The Manual Settings

09.11.2016 |

Episode #3 of the course Improving your photography skills by Julia Revitt


We’ve already looked at controlling some of the settings on your camera in yesterday’s lesson. In today’s lesson, we’ll learn how to set the exposure manually.

There are three settings that control how your photograph will be exposed. When referring to exposure, we are talking about how light or dark the photography will be.

“When referring to exposure, we are talking about how light or dark the photography will be.”


The three settings:

• Shutter speed – the higher the number, the quicker the shutter and the darker the photograph
• Aperture – the higher the number, the darker the photograph (listed as f numbers)
• ISO – the higher the number, the lighter the photograph

Refer to your camera manual and put your camera into manual mode for all three settings.

Set the shutter speed to 1/500 (that is one 500th of a second), the aperture to f5.6, and the ISO to 400. These are my default settings for outdoor photography, and I alter them depending on the light conditions and the effect I am trying to get. Take a photo outside. Have a look at it on your LCD screen—is it too dark or light?


Too dark?

• Slow the shutter speed down. Keep slowing it down until the image can be seen on the LCD screen. Having a slow shutter speed might make the image blurry. If so, put the shutter speed back to 1/500 again.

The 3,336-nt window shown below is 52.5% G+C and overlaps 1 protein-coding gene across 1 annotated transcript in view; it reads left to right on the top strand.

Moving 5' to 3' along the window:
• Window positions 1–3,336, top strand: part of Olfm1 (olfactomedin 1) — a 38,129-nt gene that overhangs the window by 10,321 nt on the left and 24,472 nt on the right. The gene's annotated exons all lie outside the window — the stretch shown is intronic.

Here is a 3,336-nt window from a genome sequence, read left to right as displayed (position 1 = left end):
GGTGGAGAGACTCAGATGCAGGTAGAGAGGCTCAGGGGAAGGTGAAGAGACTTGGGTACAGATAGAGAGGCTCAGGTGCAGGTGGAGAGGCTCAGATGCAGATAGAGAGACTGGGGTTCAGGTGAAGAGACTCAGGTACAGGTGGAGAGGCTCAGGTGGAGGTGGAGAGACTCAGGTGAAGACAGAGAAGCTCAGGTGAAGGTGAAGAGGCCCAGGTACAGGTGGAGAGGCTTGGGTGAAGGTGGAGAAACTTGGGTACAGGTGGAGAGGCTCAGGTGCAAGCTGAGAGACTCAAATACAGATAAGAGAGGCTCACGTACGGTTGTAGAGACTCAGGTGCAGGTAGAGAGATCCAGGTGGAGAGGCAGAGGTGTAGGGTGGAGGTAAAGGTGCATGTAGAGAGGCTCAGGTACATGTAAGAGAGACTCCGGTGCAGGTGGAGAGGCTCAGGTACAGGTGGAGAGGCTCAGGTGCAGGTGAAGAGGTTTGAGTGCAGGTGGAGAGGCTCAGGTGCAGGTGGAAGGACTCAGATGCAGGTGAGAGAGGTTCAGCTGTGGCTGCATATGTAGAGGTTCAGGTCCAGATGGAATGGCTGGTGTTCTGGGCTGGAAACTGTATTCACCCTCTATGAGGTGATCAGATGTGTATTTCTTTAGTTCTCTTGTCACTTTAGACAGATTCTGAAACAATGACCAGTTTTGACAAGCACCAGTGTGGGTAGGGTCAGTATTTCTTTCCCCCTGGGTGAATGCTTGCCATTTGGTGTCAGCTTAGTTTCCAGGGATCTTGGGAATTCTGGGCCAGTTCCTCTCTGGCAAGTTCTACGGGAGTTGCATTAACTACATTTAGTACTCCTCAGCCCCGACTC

• Now change the aperture to a lower number. Keep going until you can see the image in the LCD screen again. You may notice when you have your aperture at a really low number that the background of your photograph looks blurry. This is called bokeh and is a desirable effect to make your foreground subject sharp and the background soft. Put the aperture back to f5.6.
• Change the ISO to a higher number; keep going until the image looks right. You many notice that this has introduced “noise” to the image so that it looks grainy.

Reverse the above settings if the image was too light. Each setting affects the image in different ways (as well as the exposure level, as you can see from above). The shutter speed may introduce motion blur if it’s too slow, the aperture may blur out the background, and the ISO may introduce noise; the art is to find the balance to create the effect you want for your image.

Sounds complicated, but it’s not. Just go out and play with your camera. Alter the settings one at a time and see how it affects the image.

Tomorrow’s lesson will be on how to compose a photograph—learning and then breaking all of the rules!


Recommended book by Highbrow

“The Photographer’s Eye: Composition and Design for Better Digital Photos” by Michael Freeman


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